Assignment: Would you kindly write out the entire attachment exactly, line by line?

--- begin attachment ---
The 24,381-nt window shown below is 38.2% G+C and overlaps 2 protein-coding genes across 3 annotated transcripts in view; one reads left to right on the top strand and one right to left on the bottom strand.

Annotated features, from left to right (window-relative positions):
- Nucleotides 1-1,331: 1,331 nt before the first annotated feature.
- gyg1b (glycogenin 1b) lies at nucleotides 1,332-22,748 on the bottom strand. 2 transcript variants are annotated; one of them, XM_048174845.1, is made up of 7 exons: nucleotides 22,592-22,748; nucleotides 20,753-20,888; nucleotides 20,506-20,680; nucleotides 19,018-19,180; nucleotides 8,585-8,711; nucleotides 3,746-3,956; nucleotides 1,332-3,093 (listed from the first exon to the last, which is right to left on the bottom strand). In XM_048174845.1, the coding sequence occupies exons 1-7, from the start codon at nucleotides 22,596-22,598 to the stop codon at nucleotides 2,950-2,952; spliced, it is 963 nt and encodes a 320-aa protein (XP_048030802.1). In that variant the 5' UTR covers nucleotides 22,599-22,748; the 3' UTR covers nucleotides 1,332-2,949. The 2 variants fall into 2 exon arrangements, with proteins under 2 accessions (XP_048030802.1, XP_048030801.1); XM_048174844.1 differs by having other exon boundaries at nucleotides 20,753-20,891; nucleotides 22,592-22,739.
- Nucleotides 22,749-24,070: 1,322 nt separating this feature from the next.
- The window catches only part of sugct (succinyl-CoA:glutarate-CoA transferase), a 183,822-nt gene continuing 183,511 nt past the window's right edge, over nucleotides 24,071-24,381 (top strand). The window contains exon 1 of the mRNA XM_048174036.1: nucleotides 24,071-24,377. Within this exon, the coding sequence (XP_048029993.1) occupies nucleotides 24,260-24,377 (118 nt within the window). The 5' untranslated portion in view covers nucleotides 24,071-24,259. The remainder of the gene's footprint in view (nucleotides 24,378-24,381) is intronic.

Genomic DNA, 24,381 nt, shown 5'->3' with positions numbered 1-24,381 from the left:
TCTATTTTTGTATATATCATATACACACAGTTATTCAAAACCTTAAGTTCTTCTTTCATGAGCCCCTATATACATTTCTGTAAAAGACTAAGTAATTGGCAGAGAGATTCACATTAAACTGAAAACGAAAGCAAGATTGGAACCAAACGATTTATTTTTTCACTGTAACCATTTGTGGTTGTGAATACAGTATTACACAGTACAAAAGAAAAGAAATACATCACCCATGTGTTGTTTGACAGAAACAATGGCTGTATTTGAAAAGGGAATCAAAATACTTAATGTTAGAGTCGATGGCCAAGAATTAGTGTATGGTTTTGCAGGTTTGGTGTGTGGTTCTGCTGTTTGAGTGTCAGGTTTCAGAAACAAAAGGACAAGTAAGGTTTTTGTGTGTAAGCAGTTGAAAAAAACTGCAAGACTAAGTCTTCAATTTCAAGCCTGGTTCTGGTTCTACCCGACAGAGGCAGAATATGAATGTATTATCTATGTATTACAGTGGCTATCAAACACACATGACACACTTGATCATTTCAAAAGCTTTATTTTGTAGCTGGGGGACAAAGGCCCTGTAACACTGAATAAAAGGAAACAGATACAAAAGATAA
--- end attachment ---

The 24,381-nt window shown below is 38.2% G+C and overlaps 2 protein-coding genes across 3 annotated transcripts in view; one reads left to right on the top strand and one right to left on the bottom strand.

Annotated features, from left to right (window-relative positions):
- Nucleotides 1-1,331: 1,331 nt before the first annotated feature.
- gyg1b (glycogenin 1b) lies at nucleotides 1,332-22,748 on the bottom strand. 2 transcript variants are annotated; one of them, XM_048174845.1, is made up of 7 exons: nucleotides 22,592-22,748; nucleotides 20,753-20,888; nucleotides 20,506-20,680; nucleotides 19,018-19,180; nucleotides 8,585-8,711; nucleotides 3,746-3,956; nucleotides 1,332-3,093 (listed from the first exon to the last, which is right to left on the bottom strand). In XM_048174845.1, the coding sequence occupies exons 1-7, from the start codon at nucleotides 22,596-22,598 to the stop codon at nucleotides 2,950-2,952; spliced, it is 963 nt and encodes a 320-aa protein (XP_048030802.1). In that variant the 5' UTR covers nucleotides 22,599-22,748; the 3' UTR covers nucleotides 1,332-2,949. The 2 variants fall into 2 exon arrangements, with proteins under 2 accessions (XP_048030802.1, XP_048030801.1); XM_048174844.1 differs by having other exon boundaries at nucleotides 20,753-20,891; nucleotides 22,592-22,739.
- Nucleotides 22,749-24,070: 1,322 nt separating this feature from the next.
- The window catches only part of sugct (succinyl-CoA:glutarate-CoA transferase), a 183,822-nt gene continuing 183,511 nt past the window's right edge, over nucleotides 24,071-24,381 (top strand). The window contains exon 1 of the mRNA XM_048174036.1: nucleotides 24,071-24,377. Within this exon, the coding sequence (XP_048029993.1) occupies nucleotides 24,260-24,377 (118 nt within the window). The 5' untranslated portion in view covers nucleotides 24,071-24,259. The remainder of the gene's footprint in view (nucleotides 24,378-24,381) is intronic.

Genomic DNA, 24,381 nt, shown 5'->3' with positions numbered 1-24,381 from the left:
TCTATTTTTGTATATATCATATACACACAGTTATTCAAAACCTTAAGTTCTTCTTTCATGAGCCCCTATATACATTTCTGTAAAAGACTAAGTAATTGGCAGAGAGATTCACATTAAACTGAAAACGAAAGCAAGATTGGAACCAAACGATTTATTTTTTCACTGTAACCATTTGTGGTTGTGAATACAGTATTACACAGTACAAAAGAAAAGAAATACATCACCCATGTGTTGTTTGACAGAAACAATGGCTGTATTTGAAAAGGGAATCAAAATACTTAATGTTAGAGTCGATGGCCAAGAATTAGTGTATGGTTTTGCAGGTTTGGTGTGTGGTTCTGCTGTTTGAGTGTCAGGTTTCAGAAACAAAAGGACAAGTAAGGTTTTTGTGTGTAAGCAGTTGAAAAAAACTGCAAGACTAAGTCTTCAATTTCAAGCCTGGTTCTGGTTCTACCCGACAGAGGCAGAATATGAATGTATTATCTATGTATTACAGTGGCTATCAAACACACATGACACACTTGATCATTTCAAAAGCTTTATTTTGTAGCTGGGGGACAAAGGCCCTGTAACACTGAATAAAAGGAAACAGATACAAAAGATAA